How To Remove A 50' Tall Tree

For the last 10 years, we've been trying to save the old pecan tree on the side of our house. Despite our best efforts, it would die off a little more each year until all that was left was the trunk and 4 main branches that towered over all the houses around it.

Every few years, we'd hire a tree service to come in, prune, assess, and give it some TLC in order to keep it going. However, last year's drought was the final nail in the coffin I guess.

Drought Victim

When spring came, we did the annual clean up the yard and noticed that the base of the tree where it touched the ground had a huge hollowed out spot under it. The more we looked, the more concerned we became. We had to face the fact that this tree, which was probably a hundred years old, had died. In fact, we found a vertical split from the ground all the way up to one of the main branches about 20 feet above ground.

Thus began the process of obtaining estimates for removing it. We had a lot of people offer estimates, but far fewer who had insurance, and even fewer who bought the insurance and kept the insurance after showing a homeowner the certificate. Of course, since the tree was so huge -- about 50 feet tall -- we were concerned that removing it might result in one of the heavy sections falling onto adjacent houses and damaging pools, houses, or, horror of horrors, hitting a person or a pet.

Every time we had strong winds, I worried so I was happy to find an affordable, experienced tree cutter and was able to verify his insurance. I made arrangements for him to remove the tree today. He and his crew showed up at 1 o'clock. They finished at 6:30 pm. These men were amazing!

Removal In Pictures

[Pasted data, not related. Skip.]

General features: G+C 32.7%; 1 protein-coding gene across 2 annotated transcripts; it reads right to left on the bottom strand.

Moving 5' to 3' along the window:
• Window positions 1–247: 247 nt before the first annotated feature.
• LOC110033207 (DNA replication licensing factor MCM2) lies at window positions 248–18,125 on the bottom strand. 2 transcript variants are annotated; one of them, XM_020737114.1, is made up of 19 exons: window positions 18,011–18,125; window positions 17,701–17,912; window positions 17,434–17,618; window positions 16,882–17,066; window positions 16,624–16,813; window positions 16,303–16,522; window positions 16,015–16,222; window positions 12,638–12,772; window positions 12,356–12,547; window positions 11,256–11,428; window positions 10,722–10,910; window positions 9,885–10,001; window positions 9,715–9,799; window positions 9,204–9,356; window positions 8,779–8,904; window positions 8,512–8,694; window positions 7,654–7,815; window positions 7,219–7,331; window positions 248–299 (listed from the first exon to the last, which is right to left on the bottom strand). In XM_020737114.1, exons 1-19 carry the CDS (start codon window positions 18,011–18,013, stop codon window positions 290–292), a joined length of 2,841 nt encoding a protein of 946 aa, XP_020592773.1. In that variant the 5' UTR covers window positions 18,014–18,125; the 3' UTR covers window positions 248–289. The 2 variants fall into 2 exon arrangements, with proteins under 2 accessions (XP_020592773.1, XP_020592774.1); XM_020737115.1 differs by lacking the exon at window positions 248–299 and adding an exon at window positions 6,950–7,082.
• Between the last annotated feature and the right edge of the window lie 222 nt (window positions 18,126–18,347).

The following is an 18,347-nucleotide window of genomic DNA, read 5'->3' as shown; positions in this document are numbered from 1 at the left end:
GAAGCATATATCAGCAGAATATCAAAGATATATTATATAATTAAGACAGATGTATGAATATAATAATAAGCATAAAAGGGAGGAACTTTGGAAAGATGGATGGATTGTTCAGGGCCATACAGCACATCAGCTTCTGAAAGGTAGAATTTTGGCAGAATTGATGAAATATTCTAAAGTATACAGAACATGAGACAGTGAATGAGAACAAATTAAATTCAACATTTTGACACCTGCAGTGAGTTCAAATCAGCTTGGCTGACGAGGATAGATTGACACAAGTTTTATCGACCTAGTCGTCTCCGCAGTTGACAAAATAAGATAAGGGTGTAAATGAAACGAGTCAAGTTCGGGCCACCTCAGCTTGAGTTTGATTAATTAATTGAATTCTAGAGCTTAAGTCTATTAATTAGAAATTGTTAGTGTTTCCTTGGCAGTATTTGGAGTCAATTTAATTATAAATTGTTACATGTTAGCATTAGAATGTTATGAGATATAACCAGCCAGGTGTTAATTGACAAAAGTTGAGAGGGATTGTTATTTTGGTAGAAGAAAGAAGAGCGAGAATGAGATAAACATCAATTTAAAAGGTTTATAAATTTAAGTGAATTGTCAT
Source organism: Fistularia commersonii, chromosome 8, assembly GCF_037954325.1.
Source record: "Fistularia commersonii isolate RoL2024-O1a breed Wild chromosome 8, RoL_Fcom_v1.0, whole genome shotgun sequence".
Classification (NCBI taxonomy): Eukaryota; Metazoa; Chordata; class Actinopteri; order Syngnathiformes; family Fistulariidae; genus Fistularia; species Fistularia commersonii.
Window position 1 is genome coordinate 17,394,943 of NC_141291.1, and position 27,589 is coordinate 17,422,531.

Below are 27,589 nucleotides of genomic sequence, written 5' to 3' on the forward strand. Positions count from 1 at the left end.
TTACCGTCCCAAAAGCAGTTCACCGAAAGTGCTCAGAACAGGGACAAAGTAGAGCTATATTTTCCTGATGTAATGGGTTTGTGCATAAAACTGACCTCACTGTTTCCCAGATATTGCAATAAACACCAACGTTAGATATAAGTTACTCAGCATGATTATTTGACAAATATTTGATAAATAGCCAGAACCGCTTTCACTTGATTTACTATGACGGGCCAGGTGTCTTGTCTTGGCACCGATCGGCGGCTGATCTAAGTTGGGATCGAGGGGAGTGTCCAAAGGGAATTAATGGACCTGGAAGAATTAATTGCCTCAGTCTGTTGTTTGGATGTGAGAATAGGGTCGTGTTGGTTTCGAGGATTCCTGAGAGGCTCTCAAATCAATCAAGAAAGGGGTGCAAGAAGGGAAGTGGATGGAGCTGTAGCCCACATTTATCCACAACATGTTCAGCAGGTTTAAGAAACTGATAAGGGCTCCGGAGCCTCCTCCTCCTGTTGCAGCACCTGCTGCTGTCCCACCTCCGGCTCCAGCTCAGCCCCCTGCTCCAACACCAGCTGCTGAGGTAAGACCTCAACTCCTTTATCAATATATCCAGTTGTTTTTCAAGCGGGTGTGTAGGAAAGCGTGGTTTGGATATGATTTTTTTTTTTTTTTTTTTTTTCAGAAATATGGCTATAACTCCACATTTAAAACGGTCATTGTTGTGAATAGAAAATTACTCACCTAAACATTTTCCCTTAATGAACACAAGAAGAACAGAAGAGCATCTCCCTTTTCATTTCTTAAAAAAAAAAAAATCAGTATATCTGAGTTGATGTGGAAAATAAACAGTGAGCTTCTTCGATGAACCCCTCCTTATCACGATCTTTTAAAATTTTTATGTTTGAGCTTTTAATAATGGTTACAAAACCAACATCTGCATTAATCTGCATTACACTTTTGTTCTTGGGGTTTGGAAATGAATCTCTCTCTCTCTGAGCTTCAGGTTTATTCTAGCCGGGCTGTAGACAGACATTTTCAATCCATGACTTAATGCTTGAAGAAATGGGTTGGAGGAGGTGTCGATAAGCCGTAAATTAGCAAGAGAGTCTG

Here are some pictures of the process. The top picture shows part of the rotted base. The tree at about five feet above ground was 102 inches in circumference.

The second picture shows the young man who climbed the tree using tree spikes on his boots. He's standing at the edge of the roof on the only low tree branch that remained. Attached to his waist by a leather strap was a chainsaw that was already running.

The climbing tree cutter has not reached the branches. From here, he climbs up even farther and begins tying safety lines on each section and slicing the tree into pieces which the ground crew would pull down. So it went piece by piece until all the branches were gone, and then he started on the trunk-- one chunk at a time.

Only 2 cuts got away from him and the ground crew. One was a foot long chunk of branch that was so rotted it fell apart in the safety line, flew through the air, and fell into the rose garden. It knocked off a lot of blooms but didn't do any major breakage of the bushes.

Heads Up!

The other piece was bigger but it got away because of the same reason -- so rotted the rope disintegrated it. This piece was about 5 feet long though and was part of a fairly large branch. We were standing on the patio watching the tree cutter when that log went flying through the air, hit the roof, and skidded across it as if it was surfing. It landed in the back yard and left a nice little dent in the sod.

Five and a half hours later, the tree was down and cut into sections. The crew began loading the sections into a trailer. One of the men told me they were going to try to sell the pieces that weren't rotted, possibly to a furniture maker. Sadly, there weren't that many whole sections. The rot went all the way through.

We felt so sad to lose the tree, but we also felt relieved that we no longer had to worry about a storm sending the tree crashing into someone's house. If that had happened, it would have wiped out the house and probably anyone in it.

Takeaway Truth

We packed up for a weekend in the Hill Country. As we pulled out of the driveway, we stopped and looked. Our home just didn't look the same without the old tree towering over it.

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